What the L would the Romans say?

Answer Man, I’m 94 and have been out of school for quite a few years, but last night on the football game, they said it was Super Bowl XLIII. Isn’t it supposed to be Super Bowl XXXXIII? When did they change that? — Charlie

Charlie, at your age you should know a lot about Roman numerals, but in this case, the commissioner of the National Football League runs the show, not Caesar.

In the heyday of Latin, IIII was more common than IV for the number 4, because the latter was a short form for the king of the gods, Jupiter. But for centuries now, when fancy numbers are needed, IV and XL are more common.

I’m old enough to remember when LCDM was a mnemonic device for learning the Roman numerals for 50, 100, 500 and 1,000: The memory trick was Lucky Cows Drink Moonshine, or something like that.



Answer Man: I love your column. My question is, Minnesota license plates routinely are three letters followed by three numbers (ABC 123). However, I see some cars have it reversed (123 ABC). Is there a reason why some are different? — Judy

They’re not "whiskey plates" or an indicator of some other mischief, if that’s what you’re wondering. The Department of Vehicle Services has run out of letter-number combinations, so now they’re reversing the order.

As you’ve probably noticed, the state also has discontinued embossing the plates with raised letters and numbers, and the plates are thinner. Both are penny-pinching changes.

Last call for mexi-burgers

Seriously, I mean it — this is it — after today, no more about mexi-burgers in this column. It’s been great while it lasted, but it’s time to move on. If you want more on mexi-burgers, I’ll refer you to my colleague, Kimberly Van Brunt, who writes the P-B’s "Quick Bites" column.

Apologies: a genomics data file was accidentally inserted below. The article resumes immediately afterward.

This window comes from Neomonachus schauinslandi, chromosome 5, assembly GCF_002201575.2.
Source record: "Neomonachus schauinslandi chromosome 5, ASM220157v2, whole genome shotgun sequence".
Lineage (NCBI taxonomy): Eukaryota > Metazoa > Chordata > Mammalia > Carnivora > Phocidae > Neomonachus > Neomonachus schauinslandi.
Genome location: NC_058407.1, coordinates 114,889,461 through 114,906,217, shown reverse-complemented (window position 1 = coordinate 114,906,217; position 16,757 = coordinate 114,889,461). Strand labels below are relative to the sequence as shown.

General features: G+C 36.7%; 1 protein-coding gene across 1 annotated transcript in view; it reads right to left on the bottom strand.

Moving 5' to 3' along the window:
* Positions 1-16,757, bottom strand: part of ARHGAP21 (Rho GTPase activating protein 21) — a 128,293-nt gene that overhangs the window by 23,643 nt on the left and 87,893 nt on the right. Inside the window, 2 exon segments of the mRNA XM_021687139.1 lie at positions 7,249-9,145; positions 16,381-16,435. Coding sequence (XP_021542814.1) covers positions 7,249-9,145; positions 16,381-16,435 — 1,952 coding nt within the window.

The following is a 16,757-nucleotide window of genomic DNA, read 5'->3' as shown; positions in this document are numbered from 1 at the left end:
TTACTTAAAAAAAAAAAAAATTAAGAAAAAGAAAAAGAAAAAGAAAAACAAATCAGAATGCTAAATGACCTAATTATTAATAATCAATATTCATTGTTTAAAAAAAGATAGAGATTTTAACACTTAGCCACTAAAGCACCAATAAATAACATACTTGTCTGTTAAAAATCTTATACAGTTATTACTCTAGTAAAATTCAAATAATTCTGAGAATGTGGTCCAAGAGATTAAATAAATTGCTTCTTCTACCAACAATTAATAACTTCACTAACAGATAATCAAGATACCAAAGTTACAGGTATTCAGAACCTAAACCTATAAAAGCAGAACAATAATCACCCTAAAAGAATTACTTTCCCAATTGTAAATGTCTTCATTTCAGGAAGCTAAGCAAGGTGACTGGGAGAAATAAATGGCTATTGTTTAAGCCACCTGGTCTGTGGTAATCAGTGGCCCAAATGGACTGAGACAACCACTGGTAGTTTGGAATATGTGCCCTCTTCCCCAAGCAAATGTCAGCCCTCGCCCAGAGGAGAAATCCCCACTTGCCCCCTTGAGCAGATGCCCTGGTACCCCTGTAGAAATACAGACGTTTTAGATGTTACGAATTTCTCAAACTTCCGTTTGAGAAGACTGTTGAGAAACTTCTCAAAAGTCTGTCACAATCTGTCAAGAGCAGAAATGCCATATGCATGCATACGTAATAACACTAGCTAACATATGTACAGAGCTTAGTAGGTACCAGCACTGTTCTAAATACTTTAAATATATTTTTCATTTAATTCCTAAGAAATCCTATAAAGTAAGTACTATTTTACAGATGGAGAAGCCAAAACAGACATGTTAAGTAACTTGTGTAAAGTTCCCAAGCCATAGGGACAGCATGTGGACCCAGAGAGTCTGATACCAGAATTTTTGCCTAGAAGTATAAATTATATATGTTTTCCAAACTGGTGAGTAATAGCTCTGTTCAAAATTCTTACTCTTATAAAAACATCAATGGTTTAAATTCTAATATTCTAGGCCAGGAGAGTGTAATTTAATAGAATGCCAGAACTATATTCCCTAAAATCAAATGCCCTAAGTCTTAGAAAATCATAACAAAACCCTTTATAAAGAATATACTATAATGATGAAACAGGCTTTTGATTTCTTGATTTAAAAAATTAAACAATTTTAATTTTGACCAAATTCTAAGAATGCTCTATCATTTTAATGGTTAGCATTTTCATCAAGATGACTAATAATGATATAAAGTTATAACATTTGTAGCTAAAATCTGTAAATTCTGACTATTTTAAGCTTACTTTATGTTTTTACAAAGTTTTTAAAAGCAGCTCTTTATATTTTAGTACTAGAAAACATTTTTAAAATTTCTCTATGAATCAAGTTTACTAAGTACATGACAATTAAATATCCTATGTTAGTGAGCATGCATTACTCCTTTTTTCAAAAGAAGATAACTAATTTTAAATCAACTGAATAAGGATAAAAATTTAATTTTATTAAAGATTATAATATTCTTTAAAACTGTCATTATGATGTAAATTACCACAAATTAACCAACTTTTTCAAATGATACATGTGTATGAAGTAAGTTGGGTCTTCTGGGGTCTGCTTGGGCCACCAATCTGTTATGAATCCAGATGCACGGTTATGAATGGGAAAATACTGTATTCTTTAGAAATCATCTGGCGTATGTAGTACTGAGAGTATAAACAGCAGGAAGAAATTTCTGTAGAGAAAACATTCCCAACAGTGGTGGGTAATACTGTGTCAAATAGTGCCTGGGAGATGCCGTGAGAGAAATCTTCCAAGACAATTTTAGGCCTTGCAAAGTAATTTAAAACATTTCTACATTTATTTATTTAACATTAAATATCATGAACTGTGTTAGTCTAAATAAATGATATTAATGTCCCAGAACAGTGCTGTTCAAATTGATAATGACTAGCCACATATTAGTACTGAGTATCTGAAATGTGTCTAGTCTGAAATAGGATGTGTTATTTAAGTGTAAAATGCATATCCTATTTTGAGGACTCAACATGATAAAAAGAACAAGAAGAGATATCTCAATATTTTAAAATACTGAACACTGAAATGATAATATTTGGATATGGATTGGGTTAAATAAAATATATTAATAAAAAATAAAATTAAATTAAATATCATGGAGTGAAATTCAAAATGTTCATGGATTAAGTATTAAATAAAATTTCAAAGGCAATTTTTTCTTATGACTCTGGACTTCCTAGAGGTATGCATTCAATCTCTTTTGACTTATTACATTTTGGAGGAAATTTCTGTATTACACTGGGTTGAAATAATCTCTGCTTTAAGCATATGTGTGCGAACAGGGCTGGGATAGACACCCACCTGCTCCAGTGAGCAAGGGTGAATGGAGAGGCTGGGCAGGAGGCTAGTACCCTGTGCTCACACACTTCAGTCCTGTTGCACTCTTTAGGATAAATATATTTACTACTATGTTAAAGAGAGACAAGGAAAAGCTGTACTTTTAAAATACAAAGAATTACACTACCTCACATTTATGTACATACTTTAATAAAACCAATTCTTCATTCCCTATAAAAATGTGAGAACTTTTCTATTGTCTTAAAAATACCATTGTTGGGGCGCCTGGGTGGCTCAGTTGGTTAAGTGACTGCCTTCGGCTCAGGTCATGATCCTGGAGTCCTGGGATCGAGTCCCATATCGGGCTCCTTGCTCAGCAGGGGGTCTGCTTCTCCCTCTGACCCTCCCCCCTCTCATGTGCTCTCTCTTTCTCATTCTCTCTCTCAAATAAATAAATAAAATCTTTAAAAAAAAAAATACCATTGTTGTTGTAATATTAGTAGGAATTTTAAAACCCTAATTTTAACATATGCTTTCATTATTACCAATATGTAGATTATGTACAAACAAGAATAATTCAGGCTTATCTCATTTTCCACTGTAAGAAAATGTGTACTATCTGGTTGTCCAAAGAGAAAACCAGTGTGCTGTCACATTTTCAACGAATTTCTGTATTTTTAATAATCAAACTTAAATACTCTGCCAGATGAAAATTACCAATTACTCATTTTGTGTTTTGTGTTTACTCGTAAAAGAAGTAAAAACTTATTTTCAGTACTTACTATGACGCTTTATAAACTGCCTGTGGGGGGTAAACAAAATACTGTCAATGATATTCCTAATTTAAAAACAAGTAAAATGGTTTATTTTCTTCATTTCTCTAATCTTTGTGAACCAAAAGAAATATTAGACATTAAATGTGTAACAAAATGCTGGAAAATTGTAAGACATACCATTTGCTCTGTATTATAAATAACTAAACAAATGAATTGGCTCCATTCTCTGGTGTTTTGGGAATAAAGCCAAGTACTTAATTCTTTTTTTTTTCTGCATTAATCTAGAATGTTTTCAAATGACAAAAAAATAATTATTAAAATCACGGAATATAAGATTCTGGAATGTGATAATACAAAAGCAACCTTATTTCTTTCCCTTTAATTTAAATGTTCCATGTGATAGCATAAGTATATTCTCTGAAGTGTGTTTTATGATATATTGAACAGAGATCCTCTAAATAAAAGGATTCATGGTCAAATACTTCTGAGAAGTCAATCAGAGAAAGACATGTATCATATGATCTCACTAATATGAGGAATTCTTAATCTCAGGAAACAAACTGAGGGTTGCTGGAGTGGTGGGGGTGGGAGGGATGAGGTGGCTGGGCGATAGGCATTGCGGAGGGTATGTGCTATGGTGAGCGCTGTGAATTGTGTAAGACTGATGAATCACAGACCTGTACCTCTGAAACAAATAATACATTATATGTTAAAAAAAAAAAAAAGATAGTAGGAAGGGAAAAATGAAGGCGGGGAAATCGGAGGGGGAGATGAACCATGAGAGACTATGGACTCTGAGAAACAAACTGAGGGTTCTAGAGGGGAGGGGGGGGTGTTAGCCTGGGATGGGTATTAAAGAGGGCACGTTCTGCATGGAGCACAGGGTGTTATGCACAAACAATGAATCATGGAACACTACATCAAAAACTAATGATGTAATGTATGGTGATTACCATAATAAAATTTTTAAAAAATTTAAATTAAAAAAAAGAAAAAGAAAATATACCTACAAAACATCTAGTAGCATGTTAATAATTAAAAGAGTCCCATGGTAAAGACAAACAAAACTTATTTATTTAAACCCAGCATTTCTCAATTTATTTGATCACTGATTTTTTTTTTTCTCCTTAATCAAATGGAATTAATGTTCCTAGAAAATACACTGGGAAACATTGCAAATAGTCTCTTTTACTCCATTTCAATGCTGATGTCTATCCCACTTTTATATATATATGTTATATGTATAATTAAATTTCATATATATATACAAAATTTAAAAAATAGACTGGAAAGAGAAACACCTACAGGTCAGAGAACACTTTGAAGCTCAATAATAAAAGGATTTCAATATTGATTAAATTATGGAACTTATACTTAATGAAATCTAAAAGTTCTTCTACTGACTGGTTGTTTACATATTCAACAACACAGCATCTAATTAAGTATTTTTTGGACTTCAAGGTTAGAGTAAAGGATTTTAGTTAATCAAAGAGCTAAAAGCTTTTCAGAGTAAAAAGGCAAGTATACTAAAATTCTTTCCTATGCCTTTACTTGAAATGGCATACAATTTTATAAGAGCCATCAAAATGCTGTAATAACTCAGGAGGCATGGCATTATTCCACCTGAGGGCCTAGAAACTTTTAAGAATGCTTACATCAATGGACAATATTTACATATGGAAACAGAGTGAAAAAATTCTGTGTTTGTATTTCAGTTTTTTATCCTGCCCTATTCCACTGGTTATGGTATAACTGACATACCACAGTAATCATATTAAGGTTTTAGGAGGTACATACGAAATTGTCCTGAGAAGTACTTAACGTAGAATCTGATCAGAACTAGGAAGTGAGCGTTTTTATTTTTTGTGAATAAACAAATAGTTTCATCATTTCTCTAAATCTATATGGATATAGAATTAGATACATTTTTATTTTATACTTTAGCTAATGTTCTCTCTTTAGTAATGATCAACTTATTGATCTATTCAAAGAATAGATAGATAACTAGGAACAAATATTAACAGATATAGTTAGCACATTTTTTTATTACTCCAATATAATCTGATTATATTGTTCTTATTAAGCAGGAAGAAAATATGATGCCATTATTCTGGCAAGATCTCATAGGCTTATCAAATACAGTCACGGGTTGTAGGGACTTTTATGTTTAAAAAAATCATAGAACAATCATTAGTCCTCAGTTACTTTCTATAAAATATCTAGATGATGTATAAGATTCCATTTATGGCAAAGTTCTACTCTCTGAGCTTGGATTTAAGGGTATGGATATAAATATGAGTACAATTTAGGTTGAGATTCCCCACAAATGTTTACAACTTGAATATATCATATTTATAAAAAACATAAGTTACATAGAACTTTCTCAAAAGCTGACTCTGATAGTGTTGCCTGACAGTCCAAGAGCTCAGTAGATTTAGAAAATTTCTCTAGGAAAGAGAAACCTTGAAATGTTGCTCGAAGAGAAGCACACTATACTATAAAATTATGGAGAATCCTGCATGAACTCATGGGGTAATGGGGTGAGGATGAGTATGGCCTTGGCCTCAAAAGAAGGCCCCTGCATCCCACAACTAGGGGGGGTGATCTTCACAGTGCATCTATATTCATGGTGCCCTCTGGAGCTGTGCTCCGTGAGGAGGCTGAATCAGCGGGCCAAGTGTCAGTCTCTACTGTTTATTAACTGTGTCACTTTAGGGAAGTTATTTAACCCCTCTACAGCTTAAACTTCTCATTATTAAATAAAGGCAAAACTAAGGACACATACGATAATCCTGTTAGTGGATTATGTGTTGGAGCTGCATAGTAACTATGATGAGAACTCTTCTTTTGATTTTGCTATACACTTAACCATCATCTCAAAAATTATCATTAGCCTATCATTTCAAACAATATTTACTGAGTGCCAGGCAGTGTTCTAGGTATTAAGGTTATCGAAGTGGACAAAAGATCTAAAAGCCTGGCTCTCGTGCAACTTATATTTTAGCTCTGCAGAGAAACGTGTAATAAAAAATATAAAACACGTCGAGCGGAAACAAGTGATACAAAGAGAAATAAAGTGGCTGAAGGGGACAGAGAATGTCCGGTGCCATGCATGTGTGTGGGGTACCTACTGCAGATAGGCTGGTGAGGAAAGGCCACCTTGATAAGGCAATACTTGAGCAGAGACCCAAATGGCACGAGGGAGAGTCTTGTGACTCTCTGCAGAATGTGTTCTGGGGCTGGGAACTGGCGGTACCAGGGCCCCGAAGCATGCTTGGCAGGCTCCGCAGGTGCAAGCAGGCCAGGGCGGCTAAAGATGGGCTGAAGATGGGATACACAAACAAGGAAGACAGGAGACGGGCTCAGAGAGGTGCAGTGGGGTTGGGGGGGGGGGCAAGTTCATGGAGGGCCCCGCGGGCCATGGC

I’ve heard from about a dozen readers who remember those tasty loose-meat sandwiches at Benny’s Drive-in.

This is from Sarah Burrington of Rochester: "I worked at Benny’s as a carhop for three summers, 1970-72. The original owners who actually perfected the original mexi-burger were Ben and Eloise Dresbach. They owned and ran the stand for decades, and that recipe was truly kept a secret ... Benny and Eloise were two of the most amazing people I ever had the privilege to work for — they were like second parents to everyone who worked for them! Those were grand old days. Thanks for the trip down memory lane. Love your column!"

This is from a Faithful Reader: "YUM! I remember them. I am now 46. When I was little, me and my siblings would get into our PJs. Then my dad and mom would load us all in the station wagon and drive us to Benny’s. I have many precious memories of those rare outings. By the by, I’m sure you’re aware the building is still standing. It’s now Bilotti’s summer pizza take-out kitchen, on the corner next to the VFW, across the street from the old KTTC."


And this from Debbie Davids, who with her husband were the final owners of Benny’s (or Bennie’s, as she spells it) before it went belly up: "I know the recipe for mexi-burgers. My husband has since passed away, but our recipe is with a good friend and is also in my head — and none of the ingredients are even close to your guesses! So this is not so secret after all. We also gave the recipe to anyone who asked."

So I naturally asked Debbie for the recipe, and she responded, "I’ll think about that!" After a day or two, she coughed it up, saying it was "given in memory of my husband, Jon, who worked very hard to keep the drive-in going."

Therefore, here it is — Debbie and Jon Davids’ recipe for the famous Benny’s mexi-burger:

Ten pounds of 90-95 percent lean hamburger; 4 tablespoons of chili powder; 1 tablespoon of black pepper; 1 tablespoon of dry mustard; 4 tablespoons of salt; and 1 teaspoon of red pepper. Drain off the fat before serving.

Serves one Answer Man or about 20 average appetites.

The way to the Answer Man’s heart is through his stomach. Send questions — but seriously, no more about mexi-burgers — to P.O. Box 6118, Rochester, MN 55903 or

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